The First Instrument – The Voice

Music has existed since the beginning of time. There are traces of music in most ancient civilizations and tribal cultures, yet no one has been able to establish precisely when, where, why, or how music originated. In most cultures, vocal music was preferred and supported. This has been proven true from the evidence of chanting ceremonies deep in the jungle to religious ceremonies and services in Ancient Greece.

Physical instruments, aside from the human body, were designed as a means of accompanying the voice rather than being the principal music maker. Like the voice, instruments are split into voice ranges so as to be able to mimic the sounds that the voice is able to make.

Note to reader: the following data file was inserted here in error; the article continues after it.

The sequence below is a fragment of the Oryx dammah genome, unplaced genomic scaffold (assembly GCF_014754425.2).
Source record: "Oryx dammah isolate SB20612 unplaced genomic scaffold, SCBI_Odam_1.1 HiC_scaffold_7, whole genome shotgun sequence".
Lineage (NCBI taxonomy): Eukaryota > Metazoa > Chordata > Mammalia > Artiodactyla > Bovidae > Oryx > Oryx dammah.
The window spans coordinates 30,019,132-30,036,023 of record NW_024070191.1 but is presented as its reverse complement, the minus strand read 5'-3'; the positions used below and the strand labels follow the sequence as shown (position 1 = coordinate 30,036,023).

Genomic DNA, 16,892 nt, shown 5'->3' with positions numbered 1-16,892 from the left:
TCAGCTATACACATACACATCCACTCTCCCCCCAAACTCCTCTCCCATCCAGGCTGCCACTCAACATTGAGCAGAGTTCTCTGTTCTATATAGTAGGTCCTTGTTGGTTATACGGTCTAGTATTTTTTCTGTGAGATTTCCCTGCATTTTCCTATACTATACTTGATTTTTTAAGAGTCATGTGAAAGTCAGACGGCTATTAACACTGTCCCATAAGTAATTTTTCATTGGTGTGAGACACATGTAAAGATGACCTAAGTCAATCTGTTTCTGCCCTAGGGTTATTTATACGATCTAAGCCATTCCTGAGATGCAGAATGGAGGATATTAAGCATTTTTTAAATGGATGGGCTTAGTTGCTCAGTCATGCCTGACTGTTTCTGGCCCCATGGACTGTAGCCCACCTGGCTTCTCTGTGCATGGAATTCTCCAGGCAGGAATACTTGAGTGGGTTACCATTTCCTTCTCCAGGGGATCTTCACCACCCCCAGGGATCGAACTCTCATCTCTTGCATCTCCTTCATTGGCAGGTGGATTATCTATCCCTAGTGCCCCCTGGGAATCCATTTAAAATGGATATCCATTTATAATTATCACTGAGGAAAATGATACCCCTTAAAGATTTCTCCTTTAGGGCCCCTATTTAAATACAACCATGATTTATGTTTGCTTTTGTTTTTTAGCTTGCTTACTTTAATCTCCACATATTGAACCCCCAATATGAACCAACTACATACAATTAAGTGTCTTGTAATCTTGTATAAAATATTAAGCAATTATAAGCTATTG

The human voice is able to cover a wide range of sound. Vocal sounds are created when we push air through our vocal chords causing them to vibrate. Words are created by how our lips, teeth, and tongue permit us to articulate those sounds.

The human voice is typically split into 4 – 6 vocal ranges. These Ranges include:

Vocal Range

General Definition

 Soprano  the highest female voice
 Mezzo Soprano  the mid-range female voice
 Alto  the lowest female voice
 Tenor  the highest male voice
 Baritone  the mid-range male voice
 Bass  the lowest male voice

Vocal Range

However, the biggest drawback to the voice is that the music is limited by the physical abilities of the musician. The human voice can only get so loud as to be heard by a large group, such as a church full of people. The voice also tires more quickly, so how long the musician is able to maintain a “good voice” differs from person to person.